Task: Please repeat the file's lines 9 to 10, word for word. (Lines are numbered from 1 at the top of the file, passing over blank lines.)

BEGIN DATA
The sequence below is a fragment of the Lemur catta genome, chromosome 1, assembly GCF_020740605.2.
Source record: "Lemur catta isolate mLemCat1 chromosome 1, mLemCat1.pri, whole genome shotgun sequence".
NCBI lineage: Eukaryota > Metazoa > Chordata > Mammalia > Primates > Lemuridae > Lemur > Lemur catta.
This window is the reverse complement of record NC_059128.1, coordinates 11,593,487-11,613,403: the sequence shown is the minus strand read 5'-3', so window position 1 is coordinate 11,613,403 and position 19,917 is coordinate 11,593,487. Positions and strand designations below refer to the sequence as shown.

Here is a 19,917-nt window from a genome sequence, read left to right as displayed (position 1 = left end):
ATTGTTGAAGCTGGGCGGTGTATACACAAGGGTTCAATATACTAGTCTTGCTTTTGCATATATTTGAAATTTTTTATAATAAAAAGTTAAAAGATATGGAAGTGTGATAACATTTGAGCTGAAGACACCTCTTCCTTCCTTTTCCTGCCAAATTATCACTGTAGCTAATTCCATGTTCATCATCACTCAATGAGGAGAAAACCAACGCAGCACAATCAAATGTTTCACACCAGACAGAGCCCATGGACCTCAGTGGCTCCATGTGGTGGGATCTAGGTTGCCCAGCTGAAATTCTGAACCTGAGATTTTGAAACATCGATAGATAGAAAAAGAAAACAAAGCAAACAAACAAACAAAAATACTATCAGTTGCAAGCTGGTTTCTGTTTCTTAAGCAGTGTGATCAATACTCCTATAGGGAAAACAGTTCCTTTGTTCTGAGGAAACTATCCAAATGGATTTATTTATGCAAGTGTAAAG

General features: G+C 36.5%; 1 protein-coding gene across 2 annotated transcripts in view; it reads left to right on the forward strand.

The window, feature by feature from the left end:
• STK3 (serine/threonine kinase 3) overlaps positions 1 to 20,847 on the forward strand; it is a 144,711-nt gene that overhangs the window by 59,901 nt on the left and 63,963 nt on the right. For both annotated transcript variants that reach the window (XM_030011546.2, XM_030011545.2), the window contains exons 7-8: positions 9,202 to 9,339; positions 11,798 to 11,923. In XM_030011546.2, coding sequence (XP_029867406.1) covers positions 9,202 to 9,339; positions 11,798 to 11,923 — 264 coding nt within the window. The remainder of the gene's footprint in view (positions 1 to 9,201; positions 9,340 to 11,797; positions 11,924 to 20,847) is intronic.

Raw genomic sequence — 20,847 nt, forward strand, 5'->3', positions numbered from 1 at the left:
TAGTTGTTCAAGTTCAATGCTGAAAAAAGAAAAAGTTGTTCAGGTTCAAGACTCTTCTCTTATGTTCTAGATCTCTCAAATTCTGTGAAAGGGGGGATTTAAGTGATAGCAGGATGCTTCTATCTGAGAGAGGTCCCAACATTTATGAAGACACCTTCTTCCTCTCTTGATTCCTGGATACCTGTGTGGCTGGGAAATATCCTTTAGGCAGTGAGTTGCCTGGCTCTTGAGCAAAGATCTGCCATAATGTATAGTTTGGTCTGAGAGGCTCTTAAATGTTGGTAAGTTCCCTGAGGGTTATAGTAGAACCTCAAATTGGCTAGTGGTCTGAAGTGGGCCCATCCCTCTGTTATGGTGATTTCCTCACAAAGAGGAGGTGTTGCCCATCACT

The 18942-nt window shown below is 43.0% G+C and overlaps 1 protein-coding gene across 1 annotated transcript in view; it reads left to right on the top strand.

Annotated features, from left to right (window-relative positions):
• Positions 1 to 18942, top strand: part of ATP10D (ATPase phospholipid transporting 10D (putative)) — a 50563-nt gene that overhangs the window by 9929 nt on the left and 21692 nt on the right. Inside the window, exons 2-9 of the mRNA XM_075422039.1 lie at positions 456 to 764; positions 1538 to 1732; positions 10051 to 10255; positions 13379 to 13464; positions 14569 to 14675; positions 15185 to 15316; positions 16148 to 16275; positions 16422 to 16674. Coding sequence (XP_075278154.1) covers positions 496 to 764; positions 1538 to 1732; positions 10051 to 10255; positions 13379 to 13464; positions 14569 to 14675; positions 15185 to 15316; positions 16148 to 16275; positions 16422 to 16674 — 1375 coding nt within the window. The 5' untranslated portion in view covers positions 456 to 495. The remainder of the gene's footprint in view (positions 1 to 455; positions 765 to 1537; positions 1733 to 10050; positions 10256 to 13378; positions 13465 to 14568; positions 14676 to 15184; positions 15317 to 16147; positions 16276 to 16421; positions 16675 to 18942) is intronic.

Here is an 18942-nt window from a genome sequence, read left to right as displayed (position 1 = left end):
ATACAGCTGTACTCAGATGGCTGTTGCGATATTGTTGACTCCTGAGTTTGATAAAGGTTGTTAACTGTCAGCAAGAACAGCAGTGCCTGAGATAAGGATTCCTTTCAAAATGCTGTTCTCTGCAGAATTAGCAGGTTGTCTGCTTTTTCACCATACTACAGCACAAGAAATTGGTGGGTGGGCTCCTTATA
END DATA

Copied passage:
• STK3 (serine/threonine kinase 3) overlaps positions 1 to 20,847 on the forward strand; it is a 144,711-nt gene that overhangs the window by 59,901 nt on the left and 63,963 nt on the right. For both annotated transcript variants that reach the window (XM_030011546.2, XM_030011545.2), the window contains exons 7-8: positions 9,202 to 9,339; positions 11,798 to 11,923. In XM_030011546.2, coding sequence (XP_029867406.1) covers positions 9,202 to 9,339; positions 11,798 to 11,923 — 264 coding nt within the window. The remainder of the gene's footprint in view (positions 1 to 9,201; positions 9,340 to 11,797; positions 11,924 to 20,847) is intronic.

Raw genomic sequence — 20,847 nt, forward strand, 5'->3', positions numbered from 1 at the left: